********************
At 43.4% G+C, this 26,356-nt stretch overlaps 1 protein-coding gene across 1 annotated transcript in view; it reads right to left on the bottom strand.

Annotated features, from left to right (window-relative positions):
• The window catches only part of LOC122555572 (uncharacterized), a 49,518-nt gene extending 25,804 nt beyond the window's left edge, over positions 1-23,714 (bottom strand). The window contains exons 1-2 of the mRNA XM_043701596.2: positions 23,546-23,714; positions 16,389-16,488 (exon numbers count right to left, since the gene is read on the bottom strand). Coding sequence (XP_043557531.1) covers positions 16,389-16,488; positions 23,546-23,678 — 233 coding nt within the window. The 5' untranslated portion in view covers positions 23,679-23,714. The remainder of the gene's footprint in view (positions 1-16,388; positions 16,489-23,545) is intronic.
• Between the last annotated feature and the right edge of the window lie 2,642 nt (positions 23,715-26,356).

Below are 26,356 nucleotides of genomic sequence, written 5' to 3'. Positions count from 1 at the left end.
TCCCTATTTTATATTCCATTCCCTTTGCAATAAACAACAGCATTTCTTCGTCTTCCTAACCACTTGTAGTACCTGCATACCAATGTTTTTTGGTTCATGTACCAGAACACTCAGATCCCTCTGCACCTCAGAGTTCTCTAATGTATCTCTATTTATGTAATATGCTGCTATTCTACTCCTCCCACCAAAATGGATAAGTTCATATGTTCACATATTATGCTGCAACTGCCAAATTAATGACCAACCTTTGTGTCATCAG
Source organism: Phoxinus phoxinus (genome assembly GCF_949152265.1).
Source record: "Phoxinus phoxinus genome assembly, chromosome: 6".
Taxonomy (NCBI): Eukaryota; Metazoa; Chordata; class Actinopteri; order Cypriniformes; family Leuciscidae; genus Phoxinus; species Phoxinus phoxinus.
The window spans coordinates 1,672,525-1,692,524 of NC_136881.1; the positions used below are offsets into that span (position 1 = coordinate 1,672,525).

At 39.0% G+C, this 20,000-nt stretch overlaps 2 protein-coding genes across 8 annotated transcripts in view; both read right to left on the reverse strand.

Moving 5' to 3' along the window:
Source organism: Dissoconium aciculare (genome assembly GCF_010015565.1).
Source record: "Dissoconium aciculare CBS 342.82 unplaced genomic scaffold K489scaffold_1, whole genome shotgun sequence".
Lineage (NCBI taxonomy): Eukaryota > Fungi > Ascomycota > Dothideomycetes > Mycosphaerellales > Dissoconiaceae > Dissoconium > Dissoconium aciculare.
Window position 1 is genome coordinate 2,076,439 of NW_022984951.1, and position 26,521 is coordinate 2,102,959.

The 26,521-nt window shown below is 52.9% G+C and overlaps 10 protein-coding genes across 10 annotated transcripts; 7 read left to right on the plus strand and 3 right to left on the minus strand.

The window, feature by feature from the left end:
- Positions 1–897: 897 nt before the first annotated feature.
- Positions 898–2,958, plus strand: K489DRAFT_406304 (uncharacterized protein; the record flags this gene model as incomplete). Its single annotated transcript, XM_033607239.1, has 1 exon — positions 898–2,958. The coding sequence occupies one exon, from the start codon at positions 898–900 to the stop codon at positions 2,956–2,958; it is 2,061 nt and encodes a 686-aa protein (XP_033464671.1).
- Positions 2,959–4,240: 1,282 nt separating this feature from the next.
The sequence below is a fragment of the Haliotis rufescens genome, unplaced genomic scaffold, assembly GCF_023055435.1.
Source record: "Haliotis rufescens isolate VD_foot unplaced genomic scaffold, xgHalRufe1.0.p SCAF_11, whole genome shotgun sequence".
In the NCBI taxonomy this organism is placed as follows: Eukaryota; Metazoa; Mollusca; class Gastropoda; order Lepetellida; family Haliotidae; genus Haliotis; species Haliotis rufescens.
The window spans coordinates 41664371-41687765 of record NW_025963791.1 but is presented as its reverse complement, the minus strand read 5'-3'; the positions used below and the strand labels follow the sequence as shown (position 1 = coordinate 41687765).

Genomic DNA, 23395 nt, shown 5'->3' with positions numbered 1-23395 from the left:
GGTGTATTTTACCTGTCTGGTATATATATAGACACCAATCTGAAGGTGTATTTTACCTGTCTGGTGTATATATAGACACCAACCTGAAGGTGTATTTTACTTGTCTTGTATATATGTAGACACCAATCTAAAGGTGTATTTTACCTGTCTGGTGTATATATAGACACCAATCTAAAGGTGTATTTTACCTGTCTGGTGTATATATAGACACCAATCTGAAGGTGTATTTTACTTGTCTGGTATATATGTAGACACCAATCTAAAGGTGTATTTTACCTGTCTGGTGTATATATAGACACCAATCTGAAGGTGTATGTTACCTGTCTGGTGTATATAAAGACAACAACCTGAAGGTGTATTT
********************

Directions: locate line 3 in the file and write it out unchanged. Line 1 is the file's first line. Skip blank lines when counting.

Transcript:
• The window catches only part of LOC122555572 (uncharacterized), a 49,518-nt gene extending 25,804 nt beyond the window's left edge, over positions 1-23,714 (bottom strand). The window contains exons 1-2 of the mRNA XM_043701596.2: positions 23,546-23,714; positions 16,389-16,488 (exon numbers count right to left, since the gene is read on the bottom strand). Coding sequence (XP_043557531.1) covers positions 16,389-16,488; positions 23,546-23,678 — 233 coding nt within the window. The 5' untranslated portion in view covers positions 23,679-23,714. The remainder of the gene's footprint in view (positions 1-16,388; positions 16,489-23,545) is intronic.